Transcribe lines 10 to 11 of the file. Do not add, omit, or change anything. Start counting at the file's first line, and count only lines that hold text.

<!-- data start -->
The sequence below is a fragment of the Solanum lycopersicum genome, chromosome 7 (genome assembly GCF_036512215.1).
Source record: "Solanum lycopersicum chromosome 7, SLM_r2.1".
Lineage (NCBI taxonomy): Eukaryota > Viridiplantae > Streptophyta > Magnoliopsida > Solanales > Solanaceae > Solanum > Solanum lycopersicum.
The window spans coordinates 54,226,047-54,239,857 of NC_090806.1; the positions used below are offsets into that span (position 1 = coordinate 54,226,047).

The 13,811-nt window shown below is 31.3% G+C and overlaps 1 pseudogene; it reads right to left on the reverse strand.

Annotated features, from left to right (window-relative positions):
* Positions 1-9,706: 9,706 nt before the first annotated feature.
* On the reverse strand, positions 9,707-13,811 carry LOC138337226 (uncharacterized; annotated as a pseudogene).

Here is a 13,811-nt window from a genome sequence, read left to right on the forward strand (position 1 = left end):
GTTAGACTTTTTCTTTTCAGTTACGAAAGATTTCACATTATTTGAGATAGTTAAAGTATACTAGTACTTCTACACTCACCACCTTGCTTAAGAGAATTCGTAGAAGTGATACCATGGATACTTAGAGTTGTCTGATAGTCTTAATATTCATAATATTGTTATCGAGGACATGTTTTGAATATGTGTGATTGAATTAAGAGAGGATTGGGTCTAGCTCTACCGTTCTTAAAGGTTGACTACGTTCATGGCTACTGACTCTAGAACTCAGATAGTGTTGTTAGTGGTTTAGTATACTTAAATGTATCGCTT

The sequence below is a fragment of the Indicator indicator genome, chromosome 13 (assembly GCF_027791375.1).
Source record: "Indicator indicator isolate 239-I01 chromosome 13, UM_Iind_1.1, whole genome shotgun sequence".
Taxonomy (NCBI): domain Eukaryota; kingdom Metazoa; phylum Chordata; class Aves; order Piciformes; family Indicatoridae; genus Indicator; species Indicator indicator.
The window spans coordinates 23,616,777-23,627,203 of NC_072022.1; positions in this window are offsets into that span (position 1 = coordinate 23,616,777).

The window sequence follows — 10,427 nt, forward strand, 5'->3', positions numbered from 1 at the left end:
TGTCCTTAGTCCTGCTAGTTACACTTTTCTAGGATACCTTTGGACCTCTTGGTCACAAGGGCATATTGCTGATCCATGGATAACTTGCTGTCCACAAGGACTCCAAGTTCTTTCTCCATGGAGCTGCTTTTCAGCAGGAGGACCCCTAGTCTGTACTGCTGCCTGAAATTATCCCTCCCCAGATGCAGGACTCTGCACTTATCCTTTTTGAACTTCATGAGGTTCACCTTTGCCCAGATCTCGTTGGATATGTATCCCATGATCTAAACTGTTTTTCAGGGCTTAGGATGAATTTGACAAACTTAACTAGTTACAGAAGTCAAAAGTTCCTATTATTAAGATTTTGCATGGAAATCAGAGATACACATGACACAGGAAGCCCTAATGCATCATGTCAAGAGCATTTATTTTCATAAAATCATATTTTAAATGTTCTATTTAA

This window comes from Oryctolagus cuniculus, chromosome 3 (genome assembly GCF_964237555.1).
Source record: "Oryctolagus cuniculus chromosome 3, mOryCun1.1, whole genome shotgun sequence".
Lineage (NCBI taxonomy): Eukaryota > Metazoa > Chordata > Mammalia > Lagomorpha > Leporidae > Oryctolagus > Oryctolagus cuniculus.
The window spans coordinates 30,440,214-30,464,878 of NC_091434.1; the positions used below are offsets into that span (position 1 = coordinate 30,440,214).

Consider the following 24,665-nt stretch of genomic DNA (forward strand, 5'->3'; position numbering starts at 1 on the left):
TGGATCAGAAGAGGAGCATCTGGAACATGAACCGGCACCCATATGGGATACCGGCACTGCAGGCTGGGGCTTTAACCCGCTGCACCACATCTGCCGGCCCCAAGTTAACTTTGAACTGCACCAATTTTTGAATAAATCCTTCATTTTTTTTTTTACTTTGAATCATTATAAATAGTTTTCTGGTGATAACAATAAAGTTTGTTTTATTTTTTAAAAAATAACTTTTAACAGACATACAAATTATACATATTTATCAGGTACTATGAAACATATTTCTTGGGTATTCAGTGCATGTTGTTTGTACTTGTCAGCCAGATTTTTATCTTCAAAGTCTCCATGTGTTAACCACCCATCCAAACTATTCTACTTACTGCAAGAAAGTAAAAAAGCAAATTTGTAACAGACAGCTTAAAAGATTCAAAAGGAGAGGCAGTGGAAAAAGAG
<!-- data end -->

GTTAGACTTTTTCTTTTCAGTTACGAAAGATTTCACATTATTTGAGATAGTTAAAGTATACTAGTACTTCTACACTCACCACCTTGCTTAAGAGAATTCGTAGAAGTGATACCATGGATACTTAGAGTTGTCTGATAGTCTTAATATTCATAATATTGTTATCGAGGACATGTTTTGAATATGTGTGATTGAATTAAGAGAGGATTGGGTCTAGCTCTACCGTTCTTAAAGGTTGACTACGTTCATGGCTACTGACTCTAGAACTCAGATAGTGTTGTTAGTGGTTTAGTATACTTAAATGTATCGCTT

The sequence below is a fragment of the Indicator indicator genome, chromosome 13 (assembly GCF_027791375.1).